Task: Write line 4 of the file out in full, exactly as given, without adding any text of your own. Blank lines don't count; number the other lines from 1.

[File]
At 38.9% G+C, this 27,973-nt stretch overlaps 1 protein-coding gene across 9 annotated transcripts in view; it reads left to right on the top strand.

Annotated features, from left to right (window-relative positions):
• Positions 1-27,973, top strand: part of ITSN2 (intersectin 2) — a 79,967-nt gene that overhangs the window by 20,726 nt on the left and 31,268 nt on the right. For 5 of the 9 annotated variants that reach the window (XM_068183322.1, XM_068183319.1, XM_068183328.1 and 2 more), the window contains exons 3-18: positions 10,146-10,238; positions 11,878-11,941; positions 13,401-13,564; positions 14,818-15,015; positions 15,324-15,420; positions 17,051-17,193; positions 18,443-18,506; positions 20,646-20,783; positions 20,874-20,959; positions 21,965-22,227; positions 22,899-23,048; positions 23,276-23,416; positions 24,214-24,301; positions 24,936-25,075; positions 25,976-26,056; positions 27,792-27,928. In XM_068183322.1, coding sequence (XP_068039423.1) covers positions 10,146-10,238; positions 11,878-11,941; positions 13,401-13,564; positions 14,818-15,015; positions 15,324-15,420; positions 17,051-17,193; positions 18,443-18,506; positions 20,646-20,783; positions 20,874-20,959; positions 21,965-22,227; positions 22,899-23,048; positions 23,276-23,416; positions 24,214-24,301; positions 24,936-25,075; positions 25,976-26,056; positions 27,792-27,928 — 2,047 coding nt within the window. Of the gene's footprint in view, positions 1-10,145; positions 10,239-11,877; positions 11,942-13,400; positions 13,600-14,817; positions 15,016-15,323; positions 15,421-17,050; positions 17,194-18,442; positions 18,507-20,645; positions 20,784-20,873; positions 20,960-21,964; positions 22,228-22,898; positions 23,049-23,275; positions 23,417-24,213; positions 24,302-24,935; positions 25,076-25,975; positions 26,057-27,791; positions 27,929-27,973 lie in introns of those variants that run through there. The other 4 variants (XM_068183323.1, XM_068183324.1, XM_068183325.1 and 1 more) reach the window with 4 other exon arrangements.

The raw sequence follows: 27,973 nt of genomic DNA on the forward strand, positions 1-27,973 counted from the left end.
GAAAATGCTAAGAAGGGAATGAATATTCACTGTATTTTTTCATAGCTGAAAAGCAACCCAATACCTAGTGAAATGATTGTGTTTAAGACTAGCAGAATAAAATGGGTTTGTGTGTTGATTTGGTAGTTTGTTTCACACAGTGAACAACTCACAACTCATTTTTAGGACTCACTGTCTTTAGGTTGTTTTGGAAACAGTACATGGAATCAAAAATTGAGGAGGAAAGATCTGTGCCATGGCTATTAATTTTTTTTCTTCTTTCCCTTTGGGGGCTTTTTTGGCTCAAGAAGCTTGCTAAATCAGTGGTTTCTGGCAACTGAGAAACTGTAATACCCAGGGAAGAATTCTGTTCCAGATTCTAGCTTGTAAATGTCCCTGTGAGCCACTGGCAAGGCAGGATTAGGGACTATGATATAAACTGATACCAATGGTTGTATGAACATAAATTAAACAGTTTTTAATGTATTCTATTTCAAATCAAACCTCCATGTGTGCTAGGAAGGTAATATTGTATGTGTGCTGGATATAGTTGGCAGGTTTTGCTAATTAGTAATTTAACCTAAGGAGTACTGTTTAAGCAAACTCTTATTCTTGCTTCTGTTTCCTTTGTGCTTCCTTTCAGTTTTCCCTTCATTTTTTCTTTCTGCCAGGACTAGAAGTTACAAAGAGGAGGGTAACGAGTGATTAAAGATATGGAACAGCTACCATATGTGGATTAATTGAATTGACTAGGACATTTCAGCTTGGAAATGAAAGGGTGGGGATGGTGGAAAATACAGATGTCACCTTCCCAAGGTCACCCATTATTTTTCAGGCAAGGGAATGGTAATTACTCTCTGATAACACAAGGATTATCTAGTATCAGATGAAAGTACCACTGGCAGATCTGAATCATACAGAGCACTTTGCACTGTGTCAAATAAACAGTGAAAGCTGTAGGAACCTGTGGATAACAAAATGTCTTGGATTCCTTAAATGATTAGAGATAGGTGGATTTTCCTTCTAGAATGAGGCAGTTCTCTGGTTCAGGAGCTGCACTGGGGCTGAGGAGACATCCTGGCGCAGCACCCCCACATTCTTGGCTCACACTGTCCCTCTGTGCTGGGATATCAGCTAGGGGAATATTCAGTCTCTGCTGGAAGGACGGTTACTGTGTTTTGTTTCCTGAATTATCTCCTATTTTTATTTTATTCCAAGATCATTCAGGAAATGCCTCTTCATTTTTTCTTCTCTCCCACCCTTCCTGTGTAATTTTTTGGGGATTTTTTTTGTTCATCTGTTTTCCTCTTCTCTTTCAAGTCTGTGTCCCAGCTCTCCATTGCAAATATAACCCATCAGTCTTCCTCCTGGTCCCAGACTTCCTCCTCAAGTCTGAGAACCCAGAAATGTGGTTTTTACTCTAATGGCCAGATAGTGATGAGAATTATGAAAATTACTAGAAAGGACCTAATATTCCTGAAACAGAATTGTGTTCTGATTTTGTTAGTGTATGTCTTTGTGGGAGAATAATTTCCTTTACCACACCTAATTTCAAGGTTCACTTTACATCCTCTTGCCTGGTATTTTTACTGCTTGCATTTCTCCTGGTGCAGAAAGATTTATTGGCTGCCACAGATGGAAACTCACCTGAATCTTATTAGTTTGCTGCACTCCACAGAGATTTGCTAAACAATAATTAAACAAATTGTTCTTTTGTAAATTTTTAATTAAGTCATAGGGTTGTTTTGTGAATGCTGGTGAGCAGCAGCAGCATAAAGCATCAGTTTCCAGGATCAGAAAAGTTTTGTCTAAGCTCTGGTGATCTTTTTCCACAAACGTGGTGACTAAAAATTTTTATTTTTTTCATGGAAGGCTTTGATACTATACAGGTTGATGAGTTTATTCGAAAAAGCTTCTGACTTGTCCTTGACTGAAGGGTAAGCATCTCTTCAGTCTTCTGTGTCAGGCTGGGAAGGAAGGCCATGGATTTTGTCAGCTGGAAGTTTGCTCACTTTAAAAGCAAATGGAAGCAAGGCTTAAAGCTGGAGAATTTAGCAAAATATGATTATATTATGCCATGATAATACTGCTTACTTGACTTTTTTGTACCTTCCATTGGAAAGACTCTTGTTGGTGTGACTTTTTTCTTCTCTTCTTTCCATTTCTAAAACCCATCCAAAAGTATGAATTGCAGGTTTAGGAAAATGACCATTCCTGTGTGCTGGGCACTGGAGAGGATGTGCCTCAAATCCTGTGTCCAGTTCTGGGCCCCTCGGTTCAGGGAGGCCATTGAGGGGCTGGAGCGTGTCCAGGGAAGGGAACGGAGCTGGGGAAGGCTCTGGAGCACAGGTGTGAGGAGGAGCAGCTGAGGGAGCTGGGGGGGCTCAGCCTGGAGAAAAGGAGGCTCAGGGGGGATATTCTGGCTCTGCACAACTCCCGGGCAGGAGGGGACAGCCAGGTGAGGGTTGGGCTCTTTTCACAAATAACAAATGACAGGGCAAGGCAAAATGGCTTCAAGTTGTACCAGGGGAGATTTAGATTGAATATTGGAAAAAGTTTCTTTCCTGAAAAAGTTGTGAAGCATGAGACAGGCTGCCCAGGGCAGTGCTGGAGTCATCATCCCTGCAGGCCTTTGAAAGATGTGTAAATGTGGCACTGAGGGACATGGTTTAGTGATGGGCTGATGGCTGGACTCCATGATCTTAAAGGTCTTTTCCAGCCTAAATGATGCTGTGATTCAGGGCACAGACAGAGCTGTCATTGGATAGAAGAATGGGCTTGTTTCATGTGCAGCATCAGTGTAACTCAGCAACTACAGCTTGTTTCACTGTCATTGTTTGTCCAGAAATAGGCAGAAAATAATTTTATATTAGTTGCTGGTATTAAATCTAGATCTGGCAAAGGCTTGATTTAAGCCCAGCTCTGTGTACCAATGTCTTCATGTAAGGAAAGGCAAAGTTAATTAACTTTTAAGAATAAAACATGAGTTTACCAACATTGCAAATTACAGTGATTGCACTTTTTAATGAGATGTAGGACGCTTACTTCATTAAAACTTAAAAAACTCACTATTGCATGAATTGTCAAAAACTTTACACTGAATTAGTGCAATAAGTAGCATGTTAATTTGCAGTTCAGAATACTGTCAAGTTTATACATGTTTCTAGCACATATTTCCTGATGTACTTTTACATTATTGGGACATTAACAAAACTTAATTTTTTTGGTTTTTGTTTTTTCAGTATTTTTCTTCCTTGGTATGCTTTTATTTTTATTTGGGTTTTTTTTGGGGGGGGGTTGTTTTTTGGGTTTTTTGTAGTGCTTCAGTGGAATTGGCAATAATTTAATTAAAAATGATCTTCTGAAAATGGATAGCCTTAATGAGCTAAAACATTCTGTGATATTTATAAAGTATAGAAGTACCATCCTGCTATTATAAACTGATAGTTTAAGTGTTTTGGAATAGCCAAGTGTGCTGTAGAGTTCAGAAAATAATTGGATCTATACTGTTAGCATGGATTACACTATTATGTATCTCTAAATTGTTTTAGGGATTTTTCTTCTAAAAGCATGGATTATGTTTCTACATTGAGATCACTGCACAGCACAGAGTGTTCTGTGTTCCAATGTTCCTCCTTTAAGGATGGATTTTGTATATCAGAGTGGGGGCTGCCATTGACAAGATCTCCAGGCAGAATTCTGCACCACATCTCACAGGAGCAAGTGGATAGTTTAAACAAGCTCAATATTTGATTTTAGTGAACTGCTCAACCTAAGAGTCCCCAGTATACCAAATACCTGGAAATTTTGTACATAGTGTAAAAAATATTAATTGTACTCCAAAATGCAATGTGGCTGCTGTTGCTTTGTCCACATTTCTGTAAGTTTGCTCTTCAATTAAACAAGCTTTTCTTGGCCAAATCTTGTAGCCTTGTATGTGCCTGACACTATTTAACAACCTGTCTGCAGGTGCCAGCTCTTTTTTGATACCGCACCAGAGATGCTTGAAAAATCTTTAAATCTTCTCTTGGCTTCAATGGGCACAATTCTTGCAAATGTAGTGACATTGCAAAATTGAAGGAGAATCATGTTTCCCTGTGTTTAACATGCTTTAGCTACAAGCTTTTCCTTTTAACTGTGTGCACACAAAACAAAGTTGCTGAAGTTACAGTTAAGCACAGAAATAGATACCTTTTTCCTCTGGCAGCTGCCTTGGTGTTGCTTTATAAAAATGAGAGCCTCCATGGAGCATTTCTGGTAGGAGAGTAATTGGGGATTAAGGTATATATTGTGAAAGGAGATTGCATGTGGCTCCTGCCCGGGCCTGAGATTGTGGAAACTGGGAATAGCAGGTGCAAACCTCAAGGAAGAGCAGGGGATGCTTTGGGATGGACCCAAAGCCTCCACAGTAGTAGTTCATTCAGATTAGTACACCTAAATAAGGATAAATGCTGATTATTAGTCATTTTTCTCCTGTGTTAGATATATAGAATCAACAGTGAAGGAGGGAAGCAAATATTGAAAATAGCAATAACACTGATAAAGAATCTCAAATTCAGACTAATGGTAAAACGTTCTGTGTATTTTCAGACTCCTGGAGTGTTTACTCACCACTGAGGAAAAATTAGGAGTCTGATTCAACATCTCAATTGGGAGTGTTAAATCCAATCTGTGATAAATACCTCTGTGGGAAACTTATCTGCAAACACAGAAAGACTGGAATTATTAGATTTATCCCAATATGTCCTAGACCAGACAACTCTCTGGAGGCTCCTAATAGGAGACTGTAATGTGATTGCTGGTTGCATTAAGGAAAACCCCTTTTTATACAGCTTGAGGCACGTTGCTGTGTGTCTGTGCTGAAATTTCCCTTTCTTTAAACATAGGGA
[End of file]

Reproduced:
The raw sequence follows: 27,973 nt of genomic DNA on the forward strand, positions 1-27,973 counted from the left end.